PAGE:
Posted on September 20, 2017

Where to Start with Silent Horror Films

Guest Post

Everyone knows the image: a bald, pale figure with impossibly long fingers rises out of his coffin. That’s of course Nosferatu, one of cinema’s great horror icons. Silent films are such a part of our culture that we can recognize so many moments from them, even if we haven’t seen a single movie. If you’ve ever wanted to check out silent horror films but were unsure of where to start, this is a list of the ten most representative films of the era. Made across two continents and two decades, these touch on everything from slashers, to the supernatural, to body horror.

As of this writing, most of these films are easily available on YouTube, but the best place to watch them is through one of their many DVD reissues. Silent films often get a bad rap simply because people don’t have access to prints that aren’t fuzzy, jumpy, and incomplete. That said, you really should watch these movies any way you can. They’re not just an educational look at how horror cinema started. They’re also scary as hell.

 10 Dante’s Inferno (1911)

What better way to start this list than with the oldest surviving horror feature? Made by Milano Studios in Italy, Inferno is an hour’s worth of horrific imagery hanging from a nearly non-existent story. Much like the Dante Alighieri epic poem on which it’s based, the film is basically a tour through Hell, following two characters as they check out writhing masses of naked people, three-headed dog puppets, and a man carrying around his severed head.

A 2004 rerelease of the film comes with a score by Tangerine Dream, which pairs well with the nightmarish imagery. Less a film than an experience, Inferno is a great introduction to what silent films do well: throw image after image at you in an attempt to elicit an emotional response at all costs. It’s pure spectacle, using make-up, smoke, and optical effects to create a hellscape for the ages.

Dante’s Inferno


9 The Golem: How He Came into the World (1920)

1920’s The Golem is technically a prequel to a similarly titled 1915 film by the same writer/director/star. While popular in its own right, this film has eclipsed its predecessor for two reasons: It’s a bigger, more successful story (and truer to creator Paul Wegener’s vision), and it has survived, unlike its predecessor, into the modern era. Good thing, too, because this film is one of the most beautiful horror stories put to film. Basically a retelling of the Jewish legend of a murderous statue that must follow its owner’s commands, Golem has all the hallmarks of German Expressionist cinema: larger than life stakes, settings that highlight emotions instead of realism, and a loopy sort of logic that makes emotional (but not literal) sense.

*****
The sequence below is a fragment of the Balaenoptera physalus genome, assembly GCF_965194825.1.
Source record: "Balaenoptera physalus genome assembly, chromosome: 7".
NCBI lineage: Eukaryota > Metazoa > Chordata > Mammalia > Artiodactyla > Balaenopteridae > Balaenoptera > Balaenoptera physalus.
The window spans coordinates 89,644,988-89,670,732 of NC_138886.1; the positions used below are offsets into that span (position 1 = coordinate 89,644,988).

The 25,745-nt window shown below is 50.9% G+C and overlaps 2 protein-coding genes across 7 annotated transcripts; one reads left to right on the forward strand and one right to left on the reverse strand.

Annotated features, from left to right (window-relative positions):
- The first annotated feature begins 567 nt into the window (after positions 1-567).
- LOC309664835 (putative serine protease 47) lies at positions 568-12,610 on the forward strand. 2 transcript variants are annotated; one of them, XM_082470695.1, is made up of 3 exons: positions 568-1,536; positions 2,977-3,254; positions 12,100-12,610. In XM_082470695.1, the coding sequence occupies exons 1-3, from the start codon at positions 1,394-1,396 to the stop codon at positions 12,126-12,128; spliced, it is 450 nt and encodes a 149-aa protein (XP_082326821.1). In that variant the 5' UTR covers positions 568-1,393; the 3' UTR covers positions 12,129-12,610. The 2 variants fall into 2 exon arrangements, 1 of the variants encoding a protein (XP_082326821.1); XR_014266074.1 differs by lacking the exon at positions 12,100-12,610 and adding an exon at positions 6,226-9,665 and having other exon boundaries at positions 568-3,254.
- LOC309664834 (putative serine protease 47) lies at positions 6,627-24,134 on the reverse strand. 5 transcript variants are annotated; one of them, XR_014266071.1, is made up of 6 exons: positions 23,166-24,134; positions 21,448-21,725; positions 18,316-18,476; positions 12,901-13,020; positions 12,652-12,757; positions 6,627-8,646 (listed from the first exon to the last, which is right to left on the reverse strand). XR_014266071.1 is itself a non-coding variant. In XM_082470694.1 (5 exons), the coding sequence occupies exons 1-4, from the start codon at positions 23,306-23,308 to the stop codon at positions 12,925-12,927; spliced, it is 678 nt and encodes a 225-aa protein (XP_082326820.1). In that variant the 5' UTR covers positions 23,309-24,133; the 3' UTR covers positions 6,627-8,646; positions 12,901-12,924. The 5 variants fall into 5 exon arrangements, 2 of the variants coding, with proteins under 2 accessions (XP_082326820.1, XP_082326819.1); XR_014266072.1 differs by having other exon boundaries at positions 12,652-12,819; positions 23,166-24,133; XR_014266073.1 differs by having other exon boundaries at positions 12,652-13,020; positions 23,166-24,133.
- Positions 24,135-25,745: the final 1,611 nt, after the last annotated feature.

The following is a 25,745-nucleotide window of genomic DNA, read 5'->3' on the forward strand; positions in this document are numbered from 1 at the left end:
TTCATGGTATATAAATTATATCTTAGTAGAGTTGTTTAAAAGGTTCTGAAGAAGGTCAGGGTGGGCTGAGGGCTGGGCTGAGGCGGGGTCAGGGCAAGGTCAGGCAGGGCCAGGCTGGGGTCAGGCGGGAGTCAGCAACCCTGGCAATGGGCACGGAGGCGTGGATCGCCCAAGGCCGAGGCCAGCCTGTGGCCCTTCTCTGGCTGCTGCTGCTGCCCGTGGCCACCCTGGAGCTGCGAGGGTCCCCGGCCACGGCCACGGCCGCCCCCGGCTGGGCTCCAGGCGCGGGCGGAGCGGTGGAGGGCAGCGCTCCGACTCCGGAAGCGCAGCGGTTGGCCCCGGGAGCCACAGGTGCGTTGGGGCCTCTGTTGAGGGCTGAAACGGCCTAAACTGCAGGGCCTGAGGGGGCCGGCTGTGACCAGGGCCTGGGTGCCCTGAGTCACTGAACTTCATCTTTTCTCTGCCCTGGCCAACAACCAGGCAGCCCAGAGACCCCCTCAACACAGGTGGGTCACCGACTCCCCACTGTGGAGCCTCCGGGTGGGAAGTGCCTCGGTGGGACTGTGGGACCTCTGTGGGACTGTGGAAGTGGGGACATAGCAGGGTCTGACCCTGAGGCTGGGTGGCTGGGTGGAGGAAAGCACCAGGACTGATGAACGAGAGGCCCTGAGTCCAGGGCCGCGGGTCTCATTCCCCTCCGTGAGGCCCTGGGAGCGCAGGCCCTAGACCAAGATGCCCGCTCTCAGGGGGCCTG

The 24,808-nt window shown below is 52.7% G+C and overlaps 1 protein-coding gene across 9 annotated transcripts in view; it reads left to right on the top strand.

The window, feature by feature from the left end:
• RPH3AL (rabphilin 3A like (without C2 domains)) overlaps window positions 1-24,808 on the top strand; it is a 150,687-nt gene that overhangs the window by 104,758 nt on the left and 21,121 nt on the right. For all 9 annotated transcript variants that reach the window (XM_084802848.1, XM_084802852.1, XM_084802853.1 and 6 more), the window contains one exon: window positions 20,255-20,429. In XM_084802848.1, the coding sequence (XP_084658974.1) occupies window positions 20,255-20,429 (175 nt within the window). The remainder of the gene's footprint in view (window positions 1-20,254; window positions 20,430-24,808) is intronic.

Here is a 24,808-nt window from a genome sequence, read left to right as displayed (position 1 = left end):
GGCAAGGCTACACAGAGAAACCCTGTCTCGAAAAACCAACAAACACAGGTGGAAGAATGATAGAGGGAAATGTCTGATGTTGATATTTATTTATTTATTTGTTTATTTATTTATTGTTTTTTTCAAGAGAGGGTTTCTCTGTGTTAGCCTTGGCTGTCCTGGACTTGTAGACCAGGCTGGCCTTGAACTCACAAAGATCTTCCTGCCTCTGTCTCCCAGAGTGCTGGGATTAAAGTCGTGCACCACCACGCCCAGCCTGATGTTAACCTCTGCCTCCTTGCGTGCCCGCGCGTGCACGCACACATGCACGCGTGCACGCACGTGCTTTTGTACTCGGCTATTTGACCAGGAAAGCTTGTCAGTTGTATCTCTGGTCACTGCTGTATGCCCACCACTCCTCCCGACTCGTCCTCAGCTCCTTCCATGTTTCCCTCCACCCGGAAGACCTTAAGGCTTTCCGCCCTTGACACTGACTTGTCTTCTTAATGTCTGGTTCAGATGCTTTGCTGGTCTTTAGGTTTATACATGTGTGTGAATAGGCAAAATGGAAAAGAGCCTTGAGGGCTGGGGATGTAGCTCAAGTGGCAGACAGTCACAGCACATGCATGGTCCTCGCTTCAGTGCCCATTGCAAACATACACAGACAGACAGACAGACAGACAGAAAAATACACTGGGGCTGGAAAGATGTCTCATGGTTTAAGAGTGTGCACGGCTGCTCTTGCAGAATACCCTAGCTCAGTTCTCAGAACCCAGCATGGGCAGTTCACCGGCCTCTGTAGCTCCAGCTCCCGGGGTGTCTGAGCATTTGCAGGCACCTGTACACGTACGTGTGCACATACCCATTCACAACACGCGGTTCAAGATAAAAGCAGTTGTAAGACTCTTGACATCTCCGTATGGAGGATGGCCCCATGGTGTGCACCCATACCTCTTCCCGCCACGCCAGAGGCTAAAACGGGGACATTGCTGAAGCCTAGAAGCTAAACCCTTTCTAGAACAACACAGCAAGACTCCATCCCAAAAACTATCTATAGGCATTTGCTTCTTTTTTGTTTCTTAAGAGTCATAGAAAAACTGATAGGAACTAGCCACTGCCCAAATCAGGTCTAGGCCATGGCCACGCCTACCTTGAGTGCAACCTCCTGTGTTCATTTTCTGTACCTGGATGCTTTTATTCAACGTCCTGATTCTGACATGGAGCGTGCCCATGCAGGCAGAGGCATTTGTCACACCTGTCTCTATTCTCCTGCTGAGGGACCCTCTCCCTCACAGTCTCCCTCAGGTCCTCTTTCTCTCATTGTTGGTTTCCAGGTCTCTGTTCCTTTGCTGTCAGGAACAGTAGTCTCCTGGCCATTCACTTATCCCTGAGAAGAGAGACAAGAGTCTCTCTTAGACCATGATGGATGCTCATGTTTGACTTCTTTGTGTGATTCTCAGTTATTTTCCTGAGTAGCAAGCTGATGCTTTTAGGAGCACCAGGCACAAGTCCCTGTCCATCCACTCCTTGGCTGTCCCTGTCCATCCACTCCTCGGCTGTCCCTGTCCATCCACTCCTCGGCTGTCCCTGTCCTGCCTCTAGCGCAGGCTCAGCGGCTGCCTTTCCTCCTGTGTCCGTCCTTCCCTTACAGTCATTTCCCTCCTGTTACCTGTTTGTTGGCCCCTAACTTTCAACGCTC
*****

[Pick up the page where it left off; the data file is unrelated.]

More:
Plus, Golem is an interesting historical document, especially in regards to the lifestyle of German Jews in the 1920s. From a magical retelling of the history of the Jewish people to the final image of the Star of David, The Golem has a very specific point of view. And in the process, we get to see a giant statue lumber around and murder people. If you’ve ever seen Universal’s Frankenstein movies from a decade later, you’ll know where they got their inspiration.


8 The Man Who Laughs (1928)

More a melodrama than a straight-up horror film, The Man Who Laughs stars long-limbed German actor Conrad Veidt as a man whose face was deformed as a child into a constant, unnatural grin. By many accounts, this character was the visual inspiration for Batman’s main nemesis The Joker. While that comic book character is driven by an urge to incite mayhem, Veidt’s character is much more tragic. Driven by his love for his blind adopted sister, typically melodramatic complications ensue.

What makes this a must-watch for horror fans, though, is the grisly beginning, the sense of weirdness throughout (a twisted duchess tries to seduce Veidt because she’s attracted to his deformity), and the ghastly grinner at its core. Directed by German Paul Leni, this film isn’t as expressionist as some of the others on this list, but it can never get rid of its thick layers of darkness. Because the film was released just before the beginning of the sound era, it comes with a full score that incorporates actual singing and the haunting sounds of laughter.


Mary Philbin and Conrad Veidt in The Man Who Laughs


7 Dr. Jekyll & Mr. Hyde (1920)

1920 was the year of the Jekyll, apparently, because audiences could experience three separate adaptations of the Robert Louis Stevenson story. One was German (and lost), one wasn’t very good (and only 40 minutes), and one was an all-time classic. Star John Barrymore (known at the time as “The Great Profile” for his ridiculously handsome side-face) really uglies it up as the titular duo. His first transformation from Jekyll to Hyde is done entirely through his acting. His later transformations use a bit more effects.

Like a lot of silent films, this movie is a classy affair, but it still has a layer of weirdness and danger that would probably surprise some modern viewers. Director John S. Robertson keeps the pace going, and he wisely increases the emotional stakes of the original story by adding a love interest for Hyde to kidnap and almost-murder.


6 The Unknown (1927)